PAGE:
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In World of the Living Dead, players serve under the banner of the National Emergency Control and Relief Agency (NECRA). As a field operative, your job is to shepherd helpless survivors through the Los Angeles County. Unfortunately, given that the world is apparently now in the throes of a full-fledged zombie apocalypse, there's nowhere you can conceivably go. Instead, you'll find yourself fighting with other players for the limited resources available; the press release tells us that nothing is replenish-able.

Yeah, it's pretty brutal. Of course, there are ways around it, methods that cross the boundaries of questionable taste. Currently in beta, I have a feeling that World of the Living Dead was meant to be played in short, controlled bursts over the day. Your survivors come with certain statistics: hunger, thirst, fear, health and fatigue. Naturally, these replenish when you're well-stocked with commodities and in a secure location. However, the problem here is that need often arises a little bit too fast, an irritating staple of many browser-based games. But like I said, there are ways around it.

I'm up to my third squad. The first two had been summarily worked to death in an attempt to scavenge as many supplies as possible. Terrified, injured and exhausted, they had dropped likes flies before the zombie horde. Ordinarily, this would be distressing but it had all been part of my master plan. After all, their death meant my current squad would be well-fed and well-equipped.

Ahem.

There's something haunting about Ballardia Games' maiden project. It could well be that beta had started sometime ago and interest had waned over the last few months but the Los Angeles County of this world is a desolate place. Safe houses, broken-down cars and empty buildings litter the map. No one else is around. When you forage through these locations, you often find graffiti on the walls - notes from players that had come before you. Some will stay in character, others will lament the lack of resources while a notable few will do nothing but troll the boards, leaving extensive gibberish everywhere. Strangely, however, it seems to add to the atmosphere, intimating the gradual insanity that would come from most post-apocalyptic situations.

It's a pity, however, that the interface doesn't lend well to the experience. The first ten minutes consisted of me frantically trying to decipher the explosion of data that was on screen. How do I organize my survivors? Where do I go? Which button facilitates the ability to scavenge? How do I feed them? What, in short, is going on? As far as I can tell, there's no in-built help system; the mandatory wiki is the closest thing you have to one. To be fair, it's not that the system isn't easy to learn; a little trial and error is all that it takes. However, in this era of stream-lined interfaces and low learning curves, it feels somewhat jarring to actually have to sit there and wonder exactly what everything is about.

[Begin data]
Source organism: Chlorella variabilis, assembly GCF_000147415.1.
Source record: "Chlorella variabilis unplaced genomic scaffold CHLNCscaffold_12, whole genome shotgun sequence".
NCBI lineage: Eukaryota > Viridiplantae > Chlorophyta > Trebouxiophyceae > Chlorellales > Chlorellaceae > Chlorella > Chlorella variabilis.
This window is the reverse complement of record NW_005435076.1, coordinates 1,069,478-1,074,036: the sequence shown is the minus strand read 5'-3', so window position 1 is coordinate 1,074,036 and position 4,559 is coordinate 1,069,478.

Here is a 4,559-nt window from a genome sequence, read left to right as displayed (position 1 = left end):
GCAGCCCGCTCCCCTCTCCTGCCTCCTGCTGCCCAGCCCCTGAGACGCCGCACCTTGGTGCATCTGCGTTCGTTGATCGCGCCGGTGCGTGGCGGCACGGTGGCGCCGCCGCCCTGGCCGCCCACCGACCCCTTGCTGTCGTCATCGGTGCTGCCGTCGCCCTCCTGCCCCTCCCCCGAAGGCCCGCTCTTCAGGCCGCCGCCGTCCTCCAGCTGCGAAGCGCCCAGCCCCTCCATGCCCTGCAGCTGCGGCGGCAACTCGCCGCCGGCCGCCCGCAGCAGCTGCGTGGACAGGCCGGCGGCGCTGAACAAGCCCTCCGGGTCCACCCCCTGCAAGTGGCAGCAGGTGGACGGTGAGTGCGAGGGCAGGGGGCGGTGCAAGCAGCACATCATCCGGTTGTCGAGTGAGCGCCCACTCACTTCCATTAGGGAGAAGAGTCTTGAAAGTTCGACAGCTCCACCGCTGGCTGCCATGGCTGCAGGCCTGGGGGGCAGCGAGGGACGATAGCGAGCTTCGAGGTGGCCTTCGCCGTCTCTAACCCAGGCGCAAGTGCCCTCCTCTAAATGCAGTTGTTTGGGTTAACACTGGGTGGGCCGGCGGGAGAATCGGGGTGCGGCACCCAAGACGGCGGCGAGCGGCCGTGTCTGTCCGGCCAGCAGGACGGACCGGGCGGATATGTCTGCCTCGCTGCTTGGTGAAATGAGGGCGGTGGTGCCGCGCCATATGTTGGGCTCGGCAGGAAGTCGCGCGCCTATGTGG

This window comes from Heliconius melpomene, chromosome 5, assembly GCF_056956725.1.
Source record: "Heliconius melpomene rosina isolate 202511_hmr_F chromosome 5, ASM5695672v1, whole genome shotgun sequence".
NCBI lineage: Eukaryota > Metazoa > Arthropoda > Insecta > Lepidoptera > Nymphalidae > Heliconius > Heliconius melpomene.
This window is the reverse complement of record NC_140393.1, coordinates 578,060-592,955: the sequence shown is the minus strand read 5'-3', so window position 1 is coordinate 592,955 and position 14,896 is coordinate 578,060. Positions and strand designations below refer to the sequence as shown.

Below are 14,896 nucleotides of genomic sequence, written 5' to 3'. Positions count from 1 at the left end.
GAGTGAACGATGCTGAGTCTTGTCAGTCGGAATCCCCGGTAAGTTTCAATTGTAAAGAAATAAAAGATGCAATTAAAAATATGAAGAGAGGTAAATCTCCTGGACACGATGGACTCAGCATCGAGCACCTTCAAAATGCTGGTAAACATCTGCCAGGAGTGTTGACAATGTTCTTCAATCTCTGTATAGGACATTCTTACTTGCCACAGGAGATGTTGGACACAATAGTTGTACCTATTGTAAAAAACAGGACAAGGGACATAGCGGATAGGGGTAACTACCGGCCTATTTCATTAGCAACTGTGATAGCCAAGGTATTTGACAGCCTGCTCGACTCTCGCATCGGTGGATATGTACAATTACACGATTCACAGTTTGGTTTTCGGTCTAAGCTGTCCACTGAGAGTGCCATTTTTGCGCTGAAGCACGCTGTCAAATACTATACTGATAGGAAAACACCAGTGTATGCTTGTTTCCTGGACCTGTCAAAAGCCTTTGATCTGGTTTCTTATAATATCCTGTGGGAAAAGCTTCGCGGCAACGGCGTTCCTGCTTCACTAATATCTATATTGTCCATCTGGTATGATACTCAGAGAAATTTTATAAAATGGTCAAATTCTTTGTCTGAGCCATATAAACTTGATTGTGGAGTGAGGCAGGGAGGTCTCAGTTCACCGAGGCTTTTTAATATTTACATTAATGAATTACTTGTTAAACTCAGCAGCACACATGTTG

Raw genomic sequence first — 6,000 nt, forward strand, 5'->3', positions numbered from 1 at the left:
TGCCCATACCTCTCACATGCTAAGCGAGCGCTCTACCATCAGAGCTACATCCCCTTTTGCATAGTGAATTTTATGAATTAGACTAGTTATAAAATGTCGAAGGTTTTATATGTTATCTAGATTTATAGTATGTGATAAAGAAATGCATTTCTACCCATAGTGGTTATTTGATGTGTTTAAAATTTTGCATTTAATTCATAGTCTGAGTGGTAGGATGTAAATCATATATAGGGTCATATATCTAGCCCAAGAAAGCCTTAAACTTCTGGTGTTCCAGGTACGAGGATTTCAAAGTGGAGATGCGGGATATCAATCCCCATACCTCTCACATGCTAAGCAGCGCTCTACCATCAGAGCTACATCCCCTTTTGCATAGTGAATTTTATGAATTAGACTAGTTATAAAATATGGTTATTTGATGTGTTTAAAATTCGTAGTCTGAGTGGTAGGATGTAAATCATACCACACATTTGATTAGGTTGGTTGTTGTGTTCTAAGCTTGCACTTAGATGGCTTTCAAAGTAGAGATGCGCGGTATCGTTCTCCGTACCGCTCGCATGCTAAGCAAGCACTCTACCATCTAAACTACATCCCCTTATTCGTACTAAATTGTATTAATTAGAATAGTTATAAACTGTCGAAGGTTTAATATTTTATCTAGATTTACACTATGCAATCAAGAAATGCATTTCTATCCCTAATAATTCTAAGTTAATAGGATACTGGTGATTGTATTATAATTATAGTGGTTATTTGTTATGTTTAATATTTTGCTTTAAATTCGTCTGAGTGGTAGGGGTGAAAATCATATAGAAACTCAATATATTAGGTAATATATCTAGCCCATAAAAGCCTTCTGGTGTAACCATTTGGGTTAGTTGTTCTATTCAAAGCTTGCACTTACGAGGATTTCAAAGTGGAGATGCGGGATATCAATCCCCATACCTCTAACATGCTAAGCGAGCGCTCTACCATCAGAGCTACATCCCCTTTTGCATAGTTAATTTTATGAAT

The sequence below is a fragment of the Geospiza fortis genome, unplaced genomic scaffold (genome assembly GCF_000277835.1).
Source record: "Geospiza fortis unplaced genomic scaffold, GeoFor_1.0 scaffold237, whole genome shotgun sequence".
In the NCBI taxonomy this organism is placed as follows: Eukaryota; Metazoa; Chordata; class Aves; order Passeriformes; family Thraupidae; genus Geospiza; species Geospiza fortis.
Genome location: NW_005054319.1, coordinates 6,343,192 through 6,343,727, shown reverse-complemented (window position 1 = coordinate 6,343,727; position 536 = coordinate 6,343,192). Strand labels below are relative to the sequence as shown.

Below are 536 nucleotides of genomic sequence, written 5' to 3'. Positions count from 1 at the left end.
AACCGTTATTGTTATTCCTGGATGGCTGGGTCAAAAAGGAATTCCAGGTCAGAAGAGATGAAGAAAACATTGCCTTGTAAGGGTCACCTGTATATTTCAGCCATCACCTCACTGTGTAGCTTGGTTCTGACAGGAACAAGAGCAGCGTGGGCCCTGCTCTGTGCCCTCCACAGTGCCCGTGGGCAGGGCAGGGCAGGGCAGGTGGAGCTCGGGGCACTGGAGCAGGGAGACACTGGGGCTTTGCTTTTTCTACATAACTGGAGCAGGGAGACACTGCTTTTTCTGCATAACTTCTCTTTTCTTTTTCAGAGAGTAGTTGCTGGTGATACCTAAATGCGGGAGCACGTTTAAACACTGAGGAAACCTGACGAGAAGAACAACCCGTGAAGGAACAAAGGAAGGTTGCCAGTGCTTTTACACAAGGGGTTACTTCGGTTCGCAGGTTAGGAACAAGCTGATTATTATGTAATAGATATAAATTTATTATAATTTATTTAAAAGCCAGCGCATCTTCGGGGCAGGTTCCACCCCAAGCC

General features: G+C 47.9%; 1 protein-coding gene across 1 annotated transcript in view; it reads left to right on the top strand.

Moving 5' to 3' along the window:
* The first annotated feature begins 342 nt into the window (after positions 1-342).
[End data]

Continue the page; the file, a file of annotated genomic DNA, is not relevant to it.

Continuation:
However, assuming you get over the initial false start, World of the Living Dead offers a pretty compact slice of 'survival horror simulation'. Early on, your days will consist of scavenging food, finding shelter and managing injuries. Later on, it seems that territories can be claimed for personal usage, resulting in a bit of a free-for-all; there are even means to track Survivor kills.

Experience is slowly gained through scavenging and other activities. Levels unlock additional options like factions, the ability to create stashes and even accept missions. It feels a lot like the developers intended for World of the Living Dead to be played in short, controlled bursts which, given the finite amount of resources, is understandable. However, as I intimated earlier, there are ways around it. Right now, I haven't quite made up my mind as to whether I like the game. For one, it's slightly too buggy for my tastes right about now. Also, the seeming deficiency of beta testers (everyone could just be somewhere else for all I know) makes the game feel a little too lonely. I imagine that it would be considerably more entertaining when people are routinely fighting for territory.

That said, how would that work? If there were a thousand people playing simultaneously, would the game be able to cope with the chaos? What would happen to the resources? Most importantly, how would the developers balance the play of power?

Questions like this may eventually go answered in a positive manner. For now, I'll continue forging ahead through the abandoned ruins of Los Angeles. Hopefully, there'll be friendly life somewhere.

Those interested in trying out the beta can go to the website and sign up there. That or, well, ask me; I have a few keys to spare.